Applying ABA on an Institutional Level
Even though applied behavior analysis is typically centered around individual therapy, the concepts can also be adapted for general use. Psychologists have successfully implemented token economies in various communal environments, including incarceration facilities. One study published by the Journal of Applied Behavior Analysis found that implementation of token economies produced positive results in various prison environments, despite some potential setbacks and challenges. Adapting the institutional process to incorporate ABA methods shows promise as a way to consistently improve prisoner behavior and possibly reduce the rate of recidivism.
Working as a Forensic Behavior Analyst
All psychologists who work with patients face personal and professional challenges that can push them to their limits, but this is a particularly serious issue in some forensic analysis jobs. Agents and investigators studying serial crimes are exposed to graphic and distressing situations, as well as the stress that comes from working to protect future victims. Despite these challenges, forensic behavior analysts can derive a great deal of satisfaction and accomplishment from their jobs. Most careers in the field are in criminal rehabilitation and investigation environments, but there are plenty of different opportunities for exploration and advancement for qualified ABA practitioners.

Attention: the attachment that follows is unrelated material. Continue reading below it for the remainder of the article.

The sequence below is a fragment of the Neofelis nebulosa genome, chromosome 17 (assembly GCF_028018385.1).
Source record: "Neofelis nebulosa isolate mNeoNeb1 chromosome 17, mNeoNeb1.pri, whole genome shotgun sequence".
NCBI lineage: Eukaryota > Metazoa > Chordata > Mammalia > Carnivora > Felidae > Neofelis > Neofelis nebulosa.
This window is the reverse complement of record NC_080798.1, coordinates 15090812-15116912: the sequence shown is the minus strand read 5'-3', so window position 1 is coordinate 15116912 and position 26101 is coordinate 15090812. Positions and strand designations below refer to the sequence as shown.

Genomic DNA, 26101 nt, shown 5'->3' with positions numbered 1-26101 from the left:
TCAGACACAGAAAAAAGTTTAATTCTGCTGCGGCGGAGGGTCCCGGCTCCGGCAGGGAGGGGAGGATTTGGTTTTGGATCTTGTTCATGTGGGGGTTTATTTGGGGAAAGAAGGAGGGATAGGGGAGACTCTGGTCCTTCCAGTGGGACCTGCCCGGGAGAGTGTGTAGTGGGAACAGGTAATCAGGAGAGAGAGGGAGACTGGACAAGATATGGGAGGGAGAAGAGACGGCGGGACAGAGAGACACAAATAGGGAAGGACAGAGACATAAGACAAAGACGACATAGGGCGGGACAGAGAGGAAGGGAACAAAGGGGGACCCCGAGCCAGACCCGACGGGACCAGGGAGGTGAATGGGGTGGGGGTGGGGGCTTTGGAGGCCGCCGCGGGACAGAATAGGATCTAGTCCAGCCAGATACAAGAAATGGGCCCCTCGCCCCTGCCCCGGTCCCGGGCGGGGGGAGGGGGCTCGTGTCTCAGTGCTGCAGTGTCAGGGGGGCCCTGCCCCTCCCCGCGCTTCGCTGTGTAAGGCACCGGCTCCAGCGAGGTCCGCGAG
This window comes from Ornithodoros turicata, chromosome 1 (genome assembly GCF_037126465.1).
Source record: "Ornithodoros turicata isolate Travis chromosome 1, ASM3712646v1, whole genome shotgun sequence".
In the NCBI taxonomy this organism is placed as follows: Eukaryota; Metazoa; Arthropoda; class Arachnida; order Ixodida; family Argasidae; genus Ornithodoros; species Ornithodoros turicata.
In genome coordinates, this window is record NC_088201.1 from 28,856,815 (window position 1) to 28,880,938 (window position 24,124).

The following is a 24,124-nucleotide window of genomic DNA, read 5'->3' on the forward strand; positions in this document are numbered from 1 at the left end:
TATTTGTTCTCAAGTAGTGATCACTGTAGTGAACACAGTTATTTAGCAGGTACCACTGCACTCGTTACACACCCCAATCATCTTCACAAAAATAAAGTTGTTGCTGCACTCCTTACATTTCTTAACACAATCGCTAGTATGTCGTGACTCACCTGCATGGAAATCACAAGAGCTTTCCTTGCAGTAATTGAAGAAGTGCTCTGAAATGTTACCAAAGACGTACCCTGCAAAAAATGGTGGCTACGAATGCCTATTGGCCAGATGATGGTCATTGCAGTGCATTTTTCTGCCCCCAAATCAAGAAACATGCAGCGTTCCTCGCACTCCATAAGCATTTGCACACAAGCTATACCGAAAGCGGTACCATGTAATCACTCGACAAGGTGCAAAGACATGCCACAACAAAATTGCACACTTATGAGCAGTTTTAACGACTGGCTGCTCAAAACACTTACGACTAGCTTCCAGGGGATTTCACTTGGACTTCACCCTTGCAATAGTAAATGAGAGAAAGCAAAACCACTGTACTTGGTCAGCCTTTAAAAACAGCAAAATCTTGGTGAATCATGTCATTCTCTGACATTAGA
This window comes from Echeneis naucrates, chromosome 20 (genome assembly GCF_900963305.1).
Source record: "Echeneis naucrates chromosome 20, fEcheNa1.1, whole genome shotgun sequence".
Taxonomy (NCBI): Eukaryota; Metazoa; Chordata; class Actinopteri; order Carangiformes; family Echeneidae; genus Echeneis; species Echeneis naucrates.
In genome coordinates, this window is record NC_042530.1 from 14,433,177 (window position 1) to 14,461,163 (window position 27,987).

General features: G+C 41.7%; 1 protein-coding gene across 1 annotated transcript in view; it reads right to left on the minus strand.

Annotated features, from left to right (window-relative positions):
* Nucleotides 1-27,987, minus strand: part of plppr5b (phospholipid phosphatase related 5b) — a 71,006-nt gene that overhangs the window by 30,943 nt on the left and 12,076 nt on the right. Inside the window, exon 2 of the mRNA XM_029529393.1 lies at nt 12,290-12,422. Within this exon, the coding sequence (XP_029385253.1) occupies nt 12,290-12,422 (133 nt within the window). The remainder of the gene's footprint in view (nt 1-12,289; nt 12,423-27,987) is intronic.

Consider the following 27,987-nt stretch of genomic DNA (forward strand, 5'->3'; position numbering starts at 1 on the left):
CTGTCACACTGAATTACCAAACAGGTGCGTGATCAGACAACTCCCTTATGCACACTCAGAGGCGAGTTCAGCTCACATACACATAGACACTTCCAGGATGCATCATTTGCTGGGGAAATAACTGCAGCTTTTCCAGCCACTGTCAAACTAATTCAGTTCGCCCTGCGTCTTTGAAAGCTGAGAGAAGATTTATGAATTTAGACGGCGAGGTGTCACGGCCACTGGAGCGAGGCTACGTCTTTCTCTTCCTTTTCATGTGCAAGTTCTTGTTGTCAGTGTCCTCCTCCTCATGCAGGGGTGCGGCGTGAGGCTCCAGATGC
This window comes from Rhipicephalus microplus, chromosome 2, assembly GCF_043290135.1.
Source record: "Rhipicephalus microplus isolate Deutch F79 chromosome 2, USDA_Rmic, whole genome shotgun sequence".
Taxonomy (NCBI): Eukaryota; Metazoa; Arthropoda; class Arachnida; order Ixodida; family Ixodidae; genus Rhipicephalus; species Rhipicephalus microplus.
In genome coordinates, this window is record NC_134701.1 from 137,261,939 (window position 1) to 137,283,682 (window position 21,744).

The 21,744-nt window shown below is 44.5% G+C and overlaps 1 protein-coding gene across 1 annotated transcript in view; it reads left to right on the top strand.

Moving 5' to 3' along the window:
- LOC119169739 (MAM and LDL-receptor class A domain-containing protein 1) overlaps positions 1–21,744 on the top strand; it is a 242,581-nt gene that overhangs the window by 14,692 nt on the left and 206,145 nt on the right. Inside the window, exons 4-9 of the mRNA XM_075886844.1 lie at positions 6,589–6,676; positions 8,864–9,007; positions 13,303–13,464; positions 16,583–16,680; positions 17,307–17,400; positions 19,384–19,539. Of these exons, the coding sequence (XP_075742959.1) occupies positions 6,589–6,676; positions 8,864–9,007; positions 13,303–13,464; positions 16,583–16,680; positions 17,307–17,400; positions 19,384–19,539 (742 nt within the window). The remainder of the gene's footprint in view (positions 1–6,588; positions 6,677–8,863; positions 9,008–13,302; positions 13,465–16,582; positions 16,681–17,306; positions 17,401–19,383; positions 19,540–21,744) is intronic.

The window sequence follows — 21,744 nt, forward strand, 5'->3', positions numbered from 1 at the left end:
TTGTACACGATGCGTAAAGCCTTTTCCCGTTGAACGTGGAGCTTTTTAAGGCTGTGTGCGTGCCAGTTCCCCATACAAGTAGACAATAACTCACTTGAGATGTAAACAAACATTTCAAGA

Education and Career Preparation
Students who want to focus their behavioral studies on forensics can start taking courses during their undergraduate program. Graduate and doctoral degrees usually offer an even greater degree of flexibility and specialization, which gives students the opportunity to delve into the specific issues that interest them. Active ABA psychologists can also transition their career into forensics through continuing education and by expanding their professional experience.
It’s also a good idea for prospective professionals to investigate career opportunities and requirements for application, as some positions are quite competitive. People who want to work for law enforcement agencies may also have to participate in other educational programs, like the FBI Academy for federal agents. Some jobs, like special agents, also require a certain degree of physical fitness and proven ability to perform complex tasks in a stressful environment.
Additional Information and Resources
All students and professionals should also research professional organizations for certification and further education, including the Behavior Analyst Certification Board (BACB) or National Association for Addiction Professionals (NAADAC). These organizations are a prime source for networking opportunities and the latest updates in the field overall. There are numerous benefits to membership for some organizations and most offer extensive information resources to public visitors and members alike.
The techniques associated with ABA are among the most consistent and effective means of managing human behavior currently available to psychologists. They may not be enough to completely prevent or remediate criminal behavior, but they have proven to be an invaluable asset in both law enforcement and convict therapy. There’s no doubt that applied behavior analysis can play a pivotal role in almost any practical application of forensic behavior analysis.